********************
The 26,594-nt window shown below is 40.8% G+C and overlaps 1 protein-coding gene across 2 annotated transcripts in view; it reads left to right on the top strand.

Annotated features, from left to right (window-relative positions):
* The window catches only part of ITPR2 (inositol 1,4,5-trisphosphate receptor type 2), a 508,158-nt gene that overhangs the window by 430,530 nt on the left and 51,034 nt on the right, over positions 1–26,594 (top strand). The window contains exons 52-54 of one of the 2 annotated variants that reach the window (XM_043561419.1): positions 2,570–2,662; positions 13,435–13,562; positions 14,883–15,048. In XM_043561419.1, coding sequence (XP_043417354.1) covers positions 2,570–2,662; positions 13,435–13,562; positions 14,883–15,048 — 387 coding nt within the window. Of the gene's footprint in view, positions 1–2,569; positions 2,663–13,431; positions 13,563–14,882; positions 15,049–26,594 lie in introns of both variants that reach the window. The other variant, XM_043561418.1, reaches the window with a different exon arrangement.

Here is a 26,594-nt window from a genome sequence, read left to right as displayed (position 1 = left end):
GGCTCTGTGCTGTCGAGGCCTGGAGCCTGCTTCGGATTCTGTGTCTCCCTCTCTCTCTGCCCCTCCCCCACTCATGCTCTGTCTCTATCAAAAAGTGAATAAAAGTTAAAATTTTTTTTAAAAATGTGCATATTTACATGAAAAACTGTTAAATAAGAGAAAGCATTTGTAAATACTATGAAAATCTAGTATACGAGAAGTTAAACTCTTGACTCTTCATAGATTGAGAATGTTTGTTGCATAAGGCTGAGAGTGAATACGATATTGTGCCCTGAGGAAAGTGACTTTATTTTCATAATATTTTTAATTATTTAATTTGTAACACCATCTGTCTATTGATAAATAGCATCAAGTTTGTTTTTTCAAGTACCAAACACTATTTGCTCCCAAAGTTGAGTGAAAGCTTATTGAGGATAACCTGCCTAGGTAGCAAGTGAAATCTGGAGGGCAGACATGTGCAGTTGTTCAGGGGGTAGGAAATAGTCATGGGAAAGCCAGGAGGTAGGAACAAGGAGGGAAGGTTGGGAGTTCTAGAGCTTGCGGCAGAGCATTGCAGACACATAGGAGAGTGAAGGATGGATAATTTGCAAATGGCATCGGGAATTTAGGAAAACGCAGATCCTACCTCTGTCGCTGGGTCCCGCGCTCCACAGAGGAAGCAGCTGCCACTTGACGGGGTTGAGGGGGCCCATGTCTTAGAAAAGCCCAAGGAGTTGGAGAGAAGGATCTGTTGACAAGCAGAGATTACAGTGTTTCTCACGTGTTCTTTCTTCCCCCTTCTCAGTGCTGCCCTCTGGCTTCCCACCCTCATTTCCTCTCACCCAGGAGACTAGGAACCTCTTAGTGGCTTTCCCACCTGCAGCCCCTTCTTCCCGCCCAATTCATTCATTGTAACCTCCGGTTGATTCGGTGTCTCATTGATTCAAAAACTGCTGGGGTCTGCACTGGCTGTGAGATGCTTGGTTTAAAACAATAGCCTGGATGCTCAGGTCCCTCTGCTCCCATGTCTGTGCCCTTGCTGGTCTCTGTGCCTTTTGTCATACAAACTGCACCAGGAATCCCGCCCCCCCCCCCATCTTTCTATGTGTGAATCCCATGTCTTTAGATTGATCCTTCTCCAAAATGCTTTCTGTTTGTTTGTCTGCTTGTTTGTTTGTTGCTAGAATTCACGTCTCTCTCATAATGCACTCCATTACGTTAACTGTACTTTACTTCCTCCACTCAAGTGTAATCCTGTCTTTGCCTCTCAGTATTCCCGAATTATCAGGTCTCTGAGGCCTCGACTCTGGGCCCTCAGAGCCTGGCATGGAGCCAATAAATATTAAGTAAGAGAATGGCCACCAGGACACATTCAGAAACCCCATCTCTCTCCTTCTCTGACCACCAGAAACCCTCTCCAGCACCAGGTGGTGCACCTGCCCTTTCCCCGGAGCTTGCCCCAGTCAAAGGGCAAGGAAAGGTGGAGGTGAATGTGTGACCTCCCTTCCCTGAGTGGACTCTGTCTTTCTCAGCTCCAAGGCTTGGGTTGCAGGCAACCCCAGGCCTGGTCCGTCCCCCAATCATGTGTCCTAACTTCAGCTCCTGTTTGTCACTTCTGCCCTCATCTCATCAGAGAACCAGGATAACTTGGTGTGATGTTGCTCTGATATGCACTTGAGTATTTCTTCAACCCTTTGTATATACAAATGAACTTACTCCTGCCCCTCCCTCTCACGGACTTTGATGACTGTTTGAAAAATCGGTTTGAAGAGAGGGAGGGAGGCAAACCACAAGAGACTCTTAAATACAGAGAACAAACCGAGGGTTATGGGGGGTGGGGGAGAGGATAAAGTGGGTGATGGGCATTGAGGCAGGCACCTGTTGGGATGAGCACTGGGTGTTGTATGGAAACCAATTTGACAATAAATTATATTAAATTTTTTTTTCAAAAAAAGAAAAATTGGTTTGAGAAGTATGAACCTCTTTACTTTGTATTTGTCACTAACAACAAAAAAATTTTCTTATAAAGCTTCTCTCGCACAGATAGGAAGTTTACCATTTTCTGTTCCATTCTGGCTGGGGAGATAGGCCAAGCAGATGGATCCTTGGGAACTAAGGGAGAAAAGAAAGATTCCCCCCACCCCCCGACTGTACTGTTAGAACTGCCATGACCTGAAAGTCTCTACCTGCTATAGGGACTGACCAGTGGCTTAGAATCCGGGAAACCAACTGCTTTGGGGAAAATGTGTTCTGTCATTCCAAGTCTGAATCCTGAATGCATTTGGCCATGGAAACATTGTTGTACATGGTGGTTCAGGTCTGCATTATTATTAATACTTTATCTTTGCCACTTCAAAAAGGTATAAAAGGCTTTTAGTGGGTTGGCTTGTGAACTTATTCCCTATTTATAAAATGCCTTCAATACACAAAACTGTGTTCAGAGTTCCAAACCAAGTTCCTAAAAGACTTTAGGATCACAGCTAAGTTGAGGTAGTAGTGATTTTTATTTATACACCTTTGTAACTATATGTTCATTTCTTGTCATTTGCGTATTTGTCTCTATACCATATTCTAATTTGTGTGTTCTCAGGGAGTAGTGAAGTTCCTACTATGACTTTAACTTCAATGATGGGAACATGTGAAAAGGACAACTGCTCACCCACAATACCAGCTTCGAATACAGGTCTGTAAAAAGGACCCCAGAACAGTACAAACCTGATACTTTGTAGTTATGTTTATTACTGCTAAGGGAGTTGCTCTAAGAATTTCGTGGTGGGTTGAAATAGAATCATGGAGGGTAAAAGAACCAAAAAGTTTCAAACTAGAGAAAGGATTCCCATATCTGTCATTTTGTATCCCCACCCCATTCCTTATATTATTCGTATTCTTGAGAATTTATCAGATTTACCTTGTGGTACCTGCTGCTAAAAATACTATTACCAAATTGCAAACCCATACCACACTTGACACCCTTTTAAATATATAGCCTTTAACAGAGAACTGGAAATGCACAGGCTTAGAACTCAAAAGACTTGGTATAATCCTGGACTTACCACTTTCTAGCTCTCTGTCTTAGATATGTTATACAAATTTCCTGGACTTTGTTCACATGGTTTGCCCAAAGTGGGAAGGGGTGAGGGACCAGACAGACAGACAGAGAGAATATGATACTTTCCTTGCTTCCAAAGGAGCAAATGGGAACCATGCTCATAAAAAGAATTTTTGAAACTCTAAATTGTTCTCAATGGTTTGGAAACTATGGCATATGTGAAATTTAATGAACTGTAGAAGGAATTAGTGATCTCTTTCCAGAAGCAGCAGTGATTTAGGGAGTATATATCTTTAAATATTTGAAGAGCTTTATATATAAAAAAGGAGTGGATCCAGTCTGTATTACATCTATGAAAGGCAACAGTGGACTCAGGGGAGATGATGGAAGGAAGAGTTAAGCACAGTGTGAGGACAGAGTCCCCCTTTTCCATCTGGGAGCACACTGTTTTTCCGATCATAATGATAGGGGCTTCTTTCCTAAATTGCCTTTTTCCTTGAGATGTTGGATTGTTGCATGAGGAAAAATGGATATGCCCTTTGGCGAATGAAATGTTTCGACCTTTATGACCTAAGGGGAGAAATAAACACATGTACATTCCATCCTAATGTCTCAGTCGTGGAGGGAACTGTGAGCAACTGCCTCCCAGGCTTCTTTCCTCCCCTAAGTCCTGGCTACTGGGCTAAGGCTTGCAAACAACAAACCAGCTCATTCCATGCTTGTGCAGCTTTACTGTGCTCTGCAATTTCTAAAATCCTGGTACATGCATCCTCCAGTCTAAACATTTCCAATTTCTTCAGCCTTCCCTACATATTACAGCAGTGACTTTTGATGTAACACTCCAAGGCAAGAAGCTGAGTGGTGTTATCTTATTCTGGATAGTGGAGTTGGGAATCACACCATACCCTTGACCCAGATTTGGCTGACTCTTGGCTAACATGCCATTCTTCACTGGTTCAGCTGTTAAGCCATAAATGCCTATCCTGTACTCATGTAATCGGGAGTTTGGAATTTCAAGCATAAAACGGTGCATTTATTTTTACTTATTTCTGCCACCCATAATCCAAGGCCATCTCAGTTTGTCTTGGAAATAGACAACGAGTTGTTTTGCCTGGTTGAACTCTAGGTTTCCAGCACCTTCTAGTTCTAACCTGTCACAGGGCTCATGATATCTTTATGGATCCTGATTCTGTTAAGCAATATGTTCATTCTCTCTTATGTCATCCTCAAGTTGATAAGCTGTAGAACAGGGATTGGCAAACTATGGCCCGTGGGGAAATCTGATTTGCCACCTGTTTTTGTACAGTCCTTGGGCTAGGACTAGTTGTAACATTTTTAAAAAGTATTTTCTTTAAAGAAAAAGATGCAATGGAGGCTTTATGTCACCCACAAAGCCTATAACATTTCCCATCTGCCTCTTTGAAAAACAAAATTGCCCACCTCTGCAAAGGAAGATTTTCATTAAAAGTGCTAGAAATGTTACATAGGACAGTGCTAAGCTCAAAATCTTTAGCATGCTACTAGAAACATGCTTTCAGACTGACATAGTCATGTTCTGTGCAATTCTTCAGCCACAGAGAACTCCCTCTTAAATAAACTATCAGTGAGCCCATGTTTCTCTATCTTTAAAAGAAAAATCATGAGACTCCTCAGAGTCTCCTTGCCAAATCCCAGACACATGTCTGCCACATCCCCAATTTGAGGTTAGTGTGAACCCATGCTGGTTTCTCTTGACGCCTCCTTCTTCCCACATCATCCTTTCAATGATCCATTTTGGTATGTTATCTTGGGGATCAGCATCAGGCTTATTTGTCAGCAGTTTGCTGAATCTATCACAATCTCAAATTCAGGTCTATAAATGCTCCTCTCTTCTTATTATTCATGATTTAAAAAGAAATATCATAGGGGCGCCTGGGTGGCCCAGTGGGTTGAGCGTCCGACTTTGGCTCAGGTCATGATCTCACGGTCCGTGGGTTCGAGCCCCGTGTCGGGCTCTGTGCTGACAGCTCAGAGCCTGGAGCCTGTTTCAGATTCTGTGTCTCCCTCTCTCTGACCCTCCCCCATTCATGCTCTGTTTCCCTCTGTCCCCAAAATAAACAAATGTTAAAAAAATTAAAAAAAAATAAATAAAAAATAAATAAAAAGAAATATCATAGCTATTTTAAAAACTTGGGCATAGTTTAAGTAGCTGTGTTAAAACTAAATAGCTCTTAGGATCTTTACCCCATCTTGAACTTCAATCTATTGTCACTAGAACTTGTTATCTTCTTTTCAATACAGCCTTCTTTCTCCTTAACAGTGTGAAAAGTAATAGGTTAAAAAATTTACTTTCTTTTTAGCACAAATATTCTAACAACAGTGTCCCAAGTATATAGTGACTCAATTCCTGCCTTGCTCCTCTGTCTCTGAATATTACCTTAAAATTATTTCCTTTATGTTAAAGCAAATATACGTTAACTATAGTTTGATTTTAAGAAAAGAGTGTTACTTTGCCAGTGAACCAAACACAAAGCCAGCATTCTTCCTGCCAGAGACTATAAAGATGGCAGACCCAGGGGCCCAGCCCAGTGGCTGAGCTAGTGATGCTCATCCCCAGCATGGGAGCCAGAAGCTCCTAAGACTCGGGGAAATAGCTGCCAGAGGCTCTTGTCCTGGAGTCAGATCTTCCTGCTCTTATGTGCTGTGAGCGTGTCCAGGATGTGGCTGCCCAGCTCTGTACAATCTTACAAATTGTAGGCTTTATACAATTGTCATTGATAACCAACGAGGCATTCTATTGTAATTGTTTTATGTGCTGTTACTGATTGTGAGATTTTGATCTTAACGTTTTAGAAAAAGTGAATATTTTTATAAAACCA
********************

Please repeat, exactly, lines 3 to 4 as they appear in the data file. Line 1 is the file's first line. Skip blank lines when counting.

* The window catches only part of ITPR2 (inositol 1,4,5-trisphosphate receptor type 2), a 508,158-nt gene that overhangs the window by 430,530 nt on the left and 51,034 nt on the right, over positions 1–26,594 (top strand). The window contains exons 52-54 of one of the 2 annotated variants that reach the window (XM_043561419.1): positions 2,570–2,662; positions 13,435–13,562; positions 14,883–15,048. In XM_043561419.1, coding sequence (XP_043417354.1) covers positions 2,570–2,662; positions 13,435–13,562; positions 14,883–15,048 — 387 coding nt within the window. Of the gene's footprint in view, positions 1–2,569; positions 2,663–13,431; positions 13,563–14,882; positions 15,049–26,594 lie in introns of both variants that reach the window. The other variant, XM_043561418.1, reaches the window with a different exon arrangement.

Here is a 26,594-nt window from a genome sequence, read left to right as displayed (position 1 = left end):